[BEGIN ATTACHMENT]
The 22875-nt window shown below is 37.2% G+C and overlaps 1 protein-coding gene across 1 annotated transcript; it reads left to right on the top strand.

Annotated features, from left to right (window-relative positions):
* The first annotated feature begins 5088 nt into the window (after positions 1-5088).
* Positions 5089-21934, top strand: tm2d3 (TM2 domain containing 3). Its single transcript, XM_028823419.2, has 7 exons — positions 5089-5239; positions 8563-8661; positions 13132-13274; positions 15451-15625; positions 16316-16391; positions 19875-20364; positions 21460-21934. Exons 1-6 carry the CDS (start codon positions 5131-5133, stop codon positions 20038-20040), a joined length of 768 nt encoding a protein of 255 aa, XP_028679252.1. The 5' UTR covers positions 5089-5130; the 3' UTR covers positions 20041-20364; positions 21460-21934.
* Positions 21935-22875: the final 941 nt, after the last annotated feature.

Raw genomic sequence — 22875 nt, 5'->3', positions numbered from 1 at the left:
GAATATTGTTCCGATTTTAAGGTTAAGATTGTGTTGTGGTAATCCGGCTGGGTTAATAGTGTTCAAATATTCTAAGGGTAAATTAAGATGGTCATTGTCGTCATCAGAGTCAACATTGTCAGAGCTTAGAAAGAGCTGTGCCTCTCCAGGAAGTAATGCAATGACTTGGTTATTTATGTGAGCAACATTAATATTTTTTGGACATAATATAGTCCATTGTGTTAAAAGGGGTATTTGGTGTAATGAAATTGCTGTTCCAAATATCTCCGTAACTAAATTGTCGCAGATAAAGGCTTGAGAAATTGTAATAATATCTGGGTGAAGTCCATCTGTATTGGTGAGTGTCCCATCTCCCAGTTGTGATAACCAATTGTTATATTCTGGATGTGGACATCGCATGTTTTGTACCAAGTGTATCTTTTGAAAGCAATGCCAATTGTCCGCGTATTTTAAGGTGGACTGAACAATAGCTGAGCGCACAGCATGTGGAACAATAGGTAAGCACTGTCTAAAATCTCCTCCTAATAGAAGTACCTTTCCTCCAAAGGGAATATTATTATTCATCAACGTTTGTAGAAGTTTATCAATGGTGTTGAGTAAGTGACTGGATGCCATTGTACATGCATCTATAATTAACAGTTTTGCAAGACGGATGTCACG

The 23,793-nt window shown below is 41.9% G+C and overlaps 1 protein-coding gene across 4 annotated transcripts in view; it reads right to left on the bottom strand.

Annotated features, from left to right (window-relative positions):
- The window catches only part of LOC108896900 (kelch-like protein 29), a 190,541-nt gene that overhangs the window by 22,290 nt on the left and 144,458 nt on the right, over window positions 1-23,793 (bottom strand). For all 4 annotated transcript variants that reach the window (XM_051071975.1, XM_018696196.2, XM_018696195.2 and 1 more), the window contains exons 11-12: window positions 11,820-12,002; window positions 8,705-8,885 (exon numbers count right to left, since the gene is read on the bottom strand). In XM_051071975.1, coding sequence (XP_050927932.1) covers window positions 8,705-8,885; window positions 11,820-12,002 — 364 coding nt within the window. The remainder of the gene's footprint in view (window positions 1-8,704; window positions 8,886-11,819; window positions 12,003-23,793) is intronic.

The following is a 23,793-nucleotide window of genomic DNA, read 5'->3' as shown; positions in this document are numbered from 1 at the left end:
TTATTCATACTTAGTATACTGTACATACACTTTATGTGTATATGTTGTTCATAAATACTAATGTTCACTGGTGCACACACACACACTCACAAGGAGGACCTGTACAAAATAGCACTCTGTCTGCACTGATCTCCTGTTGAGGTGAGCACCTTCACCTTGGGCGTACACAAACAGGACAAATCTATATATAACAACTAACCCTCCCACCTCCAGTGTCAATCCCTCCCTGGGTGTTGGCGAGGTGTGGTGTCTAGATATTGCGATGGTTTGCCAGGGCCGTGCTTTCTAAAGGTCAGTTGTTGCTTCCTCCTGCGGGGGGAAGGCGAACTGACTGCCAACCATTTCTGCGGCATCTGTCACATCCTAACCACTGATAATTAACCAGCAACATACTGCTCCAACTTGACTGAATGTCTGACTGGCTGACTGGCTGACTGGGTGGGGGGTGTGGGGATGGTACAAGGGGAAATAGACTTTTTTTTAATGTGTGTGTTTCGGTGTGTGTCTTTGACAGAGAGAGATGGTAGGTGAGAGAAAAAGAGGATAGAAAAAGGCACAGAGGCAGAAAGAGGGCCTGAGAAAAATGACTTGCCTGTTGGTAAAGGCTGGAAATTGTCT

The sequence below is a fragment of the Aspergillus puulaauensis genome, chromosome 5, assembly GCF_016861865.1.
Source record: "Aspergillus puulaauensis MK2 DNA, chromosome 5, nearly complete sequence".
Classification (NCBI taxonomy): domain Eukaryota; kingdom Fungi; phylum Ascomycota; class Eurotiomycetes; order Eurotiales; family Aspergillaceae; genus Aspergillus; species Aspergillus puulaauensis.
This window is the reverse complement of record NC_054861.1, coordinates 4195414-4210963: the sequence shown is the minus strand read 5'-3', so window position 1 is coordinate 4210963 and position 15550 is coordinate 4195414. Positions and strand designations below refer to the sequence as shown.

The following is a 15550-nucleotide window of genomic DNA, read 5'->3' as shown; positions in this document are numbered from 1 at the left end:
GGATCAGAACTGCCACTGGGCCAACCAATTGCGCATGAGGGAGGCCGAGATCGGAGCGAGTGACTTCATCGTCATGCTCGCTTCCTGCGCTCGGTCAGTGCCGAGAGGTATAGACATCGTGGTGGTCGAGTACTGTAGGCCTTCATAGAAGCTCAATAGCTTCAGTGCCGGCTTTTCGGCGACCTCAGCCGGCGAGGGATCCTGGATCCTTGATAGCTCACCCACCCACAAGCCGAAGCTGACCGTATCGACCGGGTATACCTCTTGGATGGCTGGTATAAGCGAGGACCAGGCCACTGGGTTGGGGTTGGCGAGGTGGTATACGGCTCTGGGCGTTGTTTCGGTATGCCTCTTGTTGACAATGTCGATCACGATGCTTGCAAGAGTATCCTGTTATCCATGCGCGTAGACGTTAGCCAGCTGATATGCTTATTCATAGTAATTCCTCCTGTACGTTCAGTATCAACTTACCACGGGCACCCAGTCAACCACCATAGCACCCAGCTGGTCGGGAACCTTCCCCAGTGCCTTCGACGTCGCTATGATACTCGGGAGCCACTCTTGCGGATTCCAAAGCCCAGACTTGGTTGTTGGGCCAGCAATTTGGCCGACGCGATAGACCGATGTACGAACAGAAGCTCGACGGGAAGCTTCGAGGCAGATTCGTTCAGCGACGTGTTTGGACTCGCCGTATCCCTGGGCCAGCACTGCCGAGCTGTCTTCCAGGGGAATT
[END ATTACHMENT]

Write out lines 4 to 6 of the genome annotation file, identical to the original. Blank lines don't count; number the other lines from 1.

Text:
* Positions 5089-21934, top strand: tm2d3 (TM2 domain containing 3). Its single transcript, XM_028823419.2, has 7 exons — positions 5089-5239; positions 8563-8661; positions 13132-13274; positions 15451-15625; positions 16316-16391; positions 19875-20364; positions 21460-21934. Exons 1-6 carry the CDS (start codon positions 5131-5133, stop codon positions 20038-20040), a joined length of 768 nt encoding a protein of 255 aa, XP_028679252.1. The 5' UTR covers positions 5089-5130; the 3' UTR covers positions 20041-20364; positions 21460-21934.
* Positions 21935-22875: the final 941 nt, after the last annotated feature.

Raw genomic sequence — 22875 nt, 5'->3', positions numbered from 1 at the left: